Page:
Family of aspiring model, 27, accuse doctor who mistook her fatal cervical cancer for hormone problems and Covid during lockdown of ‘robbing’ them of their chance to say goodbye
The mother of an aspiring model who died of cervical cancer aged 27 after a doctor mistook her symptoms for hormones told him today ‘You robbed us of the opportunity to say goodbye’.
Porsche ‘Pops’ McGregor-Sims had an ‘aggressive’ form of the disease which had gone undiagnosed for months despite her continual complaints of abdominal pain and bleeding.
Consultant Dr Peter Schlesinger, who examined her three months before she tragically died, failed to physically examine her during pandemic lockdown despite her ‘myriad’ of symptoms.
The graduate passed away in hospital just a day after the cancer was eventually discovered after she was admitted for Covid, which she had not contracted.
On the second day of the hearing into her death today, Miss McGregor-Sims’ family blasted the locum doctor for failing to examine her.
At the inquest in Portsmouth, Hants, her mother Fiona Hawke told him that he was to blame and said he should have physically examined her daughter.
Ms Hawke, 52, said: ‘You robbed us of of the opportunity to prepare for her death and say goodbye to her.’
But Dr Schlesinger, an agency locum doctor specialising in gynaecology who saw her at the city’s Queen Alexandra hospital, insisted her symptoms – including bleeding after sex – did not lead him to think she had a serious illness.
Porsche ‘Pops’ McGregor-Sims had an ‘aggressive’ form of the disease which had gone undiagnosed for months
Porsche’s fiance Mark Chappel kisses her in this poignant picture of the engaged couple
Miss McGregor-Sims had been an aspiring model the inquest was told over its two days
Fiona Hawke, mother of Porsche McGregor-Sims, and Porsche’s twin brother Deucalion at the inquest today
Dr Peter Schlesinger insisted her symptoms – including bleeding after sex – did not lead him to think she had a serious illness.
Cervical cancer was not discovered until a day before death
2017 – Miss McGregor-Sims has her first smear test, which uncovers no cancerous cells – although some are abnormal. No action is taken.
2019 – December she is referred by a GP to a consultant after complaining of abdominal pain and bleeding.
2020 – In late January a doctor says her condition is hormonal, believing it to be related to her stopping taking birth control injections.
2020 – March sees Miss McGregor-Sims have two phone consultations and was prescribed antibiotics after feeling ‘short of breath’.
2020 – April 13 – she is brought into Westlands Medical Centre in Portchester, near Portsmouth, for a face-to-face consultation. She was found to be ‘severely’ short of breath and was rushed to Queen Alexandra Hospital.
2020 – April 14, 2020 – Miss McGregor-Sims dies in hospital.
The 71-year-old – who has previously apologised for failing to spot the disease – said the letter he had received from her GP did not mention either ‘urgency’ or and fears of cancer.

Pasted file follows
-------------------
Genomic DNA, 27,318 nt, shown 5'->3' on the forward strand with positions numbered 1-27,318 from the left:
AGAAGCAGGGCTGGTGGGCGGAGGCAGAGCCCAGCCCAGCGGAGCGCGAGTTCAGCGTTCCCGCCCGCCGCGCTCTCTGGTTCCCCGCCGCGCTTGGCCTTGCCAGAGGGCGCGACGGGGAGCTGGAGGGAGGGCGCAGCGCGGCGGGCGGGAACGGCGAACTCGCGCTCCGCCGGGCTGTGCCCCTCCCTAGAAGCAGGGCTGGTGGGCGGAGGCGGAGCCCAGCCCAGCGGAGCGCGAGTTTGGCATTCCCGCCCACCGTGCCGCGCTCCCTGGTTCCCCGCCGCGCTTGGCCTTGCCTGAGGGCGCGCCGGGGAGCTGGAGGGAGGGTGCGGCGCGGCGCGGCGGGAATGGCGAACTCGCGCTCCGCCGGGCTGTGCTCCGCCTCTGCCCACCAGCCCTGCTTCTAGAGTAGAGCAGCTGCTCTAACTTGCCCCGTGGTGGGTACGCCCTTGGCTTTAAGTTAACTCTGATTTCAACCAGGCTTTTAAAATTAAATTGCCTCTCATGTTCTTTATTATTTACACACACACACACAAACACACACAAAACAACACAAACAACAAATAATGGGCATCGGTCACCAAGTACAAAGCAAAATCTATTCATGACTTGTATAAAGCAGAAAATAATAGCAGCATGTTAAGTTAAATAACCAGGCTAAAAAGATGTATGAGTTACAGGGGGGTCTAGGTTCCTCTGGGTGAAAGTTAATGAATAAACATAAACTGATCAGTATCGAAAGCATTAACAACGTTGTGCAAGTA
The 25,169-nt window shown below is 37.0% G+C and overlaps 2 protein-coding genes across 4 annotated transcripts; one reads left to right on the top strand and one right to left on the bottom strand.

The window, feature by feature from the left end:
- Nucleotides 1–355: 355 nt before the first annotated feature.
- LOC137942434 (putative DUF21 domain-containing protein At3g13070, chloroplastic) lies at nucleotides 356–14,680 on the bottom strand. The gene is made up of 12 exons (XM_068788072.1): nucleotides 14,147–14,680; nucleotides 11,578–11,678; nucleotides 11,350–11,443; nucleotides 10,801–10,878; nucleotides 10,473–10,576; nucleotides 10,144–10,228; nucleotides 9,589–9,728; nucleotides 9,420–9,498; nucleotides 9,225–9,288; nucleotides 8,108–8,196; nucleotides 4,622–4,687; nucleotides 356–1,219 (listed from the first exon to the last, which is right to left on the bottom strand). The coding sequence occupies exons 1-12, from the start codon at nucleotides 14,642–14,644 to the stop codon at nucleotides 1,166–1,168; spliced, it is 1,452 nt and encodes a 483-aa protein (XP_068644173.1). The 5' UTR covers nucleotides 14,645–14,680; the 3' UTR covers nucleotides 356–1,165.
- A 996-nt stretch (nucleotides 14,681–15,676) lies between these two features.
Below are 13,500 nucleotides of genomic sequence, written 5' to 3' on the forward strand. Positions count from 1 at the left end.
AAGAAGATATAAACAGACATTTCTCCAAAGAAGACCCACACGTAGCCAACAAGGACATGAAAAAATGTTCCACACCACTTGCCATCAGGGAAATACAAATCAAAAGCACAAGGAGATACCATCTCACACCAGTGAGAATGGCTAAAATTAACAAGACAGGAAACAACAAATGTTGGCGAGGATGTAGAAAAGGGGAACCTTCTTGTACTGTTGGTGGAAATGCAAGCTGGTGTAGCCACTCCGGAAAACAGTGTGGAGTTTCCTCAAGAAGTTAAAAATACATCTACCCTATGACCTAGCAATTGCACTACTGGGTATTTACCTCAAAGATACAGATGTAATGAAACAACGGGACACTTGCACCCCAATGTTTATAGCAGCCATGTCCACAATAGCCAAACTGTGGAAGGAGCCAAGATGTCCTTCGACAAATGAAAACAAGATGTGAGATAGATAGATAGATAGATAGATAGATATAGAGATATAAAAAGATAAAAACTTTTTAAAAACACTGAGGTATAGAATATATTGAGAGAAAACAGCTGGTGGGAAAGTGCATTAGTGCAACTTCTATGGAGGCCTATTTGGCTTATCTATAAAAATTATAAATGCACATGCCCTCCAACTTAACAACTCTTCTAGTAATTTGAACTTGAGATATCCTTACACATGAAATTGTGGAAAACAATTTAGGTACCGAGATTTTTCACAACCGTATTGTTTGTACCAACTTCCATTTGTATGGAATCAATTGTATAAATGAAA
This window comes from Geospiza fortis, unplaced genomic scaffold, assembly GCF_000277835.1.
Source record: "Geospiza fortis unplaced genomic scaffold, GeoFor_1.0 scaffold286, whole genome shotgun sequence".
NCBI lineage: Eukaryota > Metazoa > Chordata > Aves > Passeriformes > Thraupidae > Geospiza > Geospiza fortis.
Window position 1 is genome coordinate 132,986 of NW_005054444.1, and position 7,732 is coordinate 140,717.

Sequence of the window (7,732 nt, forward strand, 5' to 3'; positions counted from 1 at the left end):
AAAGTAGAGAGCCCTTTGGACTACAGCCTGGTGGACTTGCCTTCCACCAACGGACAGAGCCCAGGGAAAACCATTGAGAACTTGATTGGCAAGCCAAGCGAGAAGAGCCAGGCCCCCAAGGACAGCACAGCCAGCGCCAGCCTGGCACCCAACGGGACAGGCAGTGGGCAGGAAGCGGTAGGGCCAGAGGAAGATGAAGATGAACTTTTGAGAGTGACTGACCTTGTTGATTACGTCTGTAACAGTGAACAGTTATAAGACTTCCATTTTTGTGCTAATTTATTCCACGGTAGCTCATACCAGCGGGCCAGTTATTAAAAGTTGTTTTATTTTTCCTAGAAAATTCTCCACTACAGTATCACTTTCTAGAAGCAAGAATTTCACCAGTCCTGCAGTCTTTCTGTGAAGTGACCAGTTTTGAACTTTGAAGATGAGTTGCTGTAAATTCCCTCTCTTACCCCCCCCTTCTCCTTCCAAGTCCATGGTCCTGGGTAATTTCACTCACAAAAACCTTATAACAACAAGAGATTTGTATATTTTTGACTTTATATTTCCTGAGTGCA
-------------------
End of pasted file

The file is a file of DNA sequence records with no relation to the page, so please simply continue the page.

The father-of-four, from Frome, Somerset, said: ‘It was far more likely her symptoms were due to other causes. On the balance of probability – she didn’t have cancer [with the symptoms she described].
‘The vast majority of people with her symptoms do not have cancer.
‘Post-coital bleeding (bleeding after intercourse) was the new part of the story. I listened to the patient, and she told me about the myriad of symptoms she had.
‘Given the recent cessation of hormonal contraception, it was more likely she had bleeding from this than cervical cancer.
‘Married to that, she had a normal smear test and ultrasound – which has a 92 per cent chance of finding cancer – I considered she had dysfunctional uterine bleeding and not cervical cancer.
‘No letter from Porsche’s GP mentioned either the words ‘cancer’ or ‘urgent’.’
Ms Hawke also questioned whether her daughter had mentioned ‘her GP was concerned about cancer’, to which Dr Schlesinger replied: ‘No, and neither had her GP. I had never seen anything [on her record] about cancer.’
Miss McGregor-Sims’ twin brother Deucalion also quizzed the doctor on why he failed to examine his sister.
He said: ‘You have stated repeatedly about how she didn’t have cancerous symptoms so any examination was not on the cards.
Porsche with fiance Mark Chappel in a heartbreaking photo before her cancer was found
Porsche and her twin brother Deucalion on their 24th Birthday three years before she died
What is cervical cancer and how is it detected by a smear test?
The most common symptom is unusual bleeding, such as between periods, during sex or after the menopause, but other signs can include:
- Pain during sex
- Vaginal discharge that smells
- Pain in the pelvis
Causes can include:
- Age – more than half of sufferers are under 45
- HPV infection – which affects most people at some point in their lives
- Smoking – responsible for 21 per cent of cases
- Contraceptive pill – linked to 10 per cent of cases
- Having children
- Family history of cervical or other types of cancer, like vagina
A smear test detects abnormal cells on the cervix, which is the entrance to the uterus from the vagina.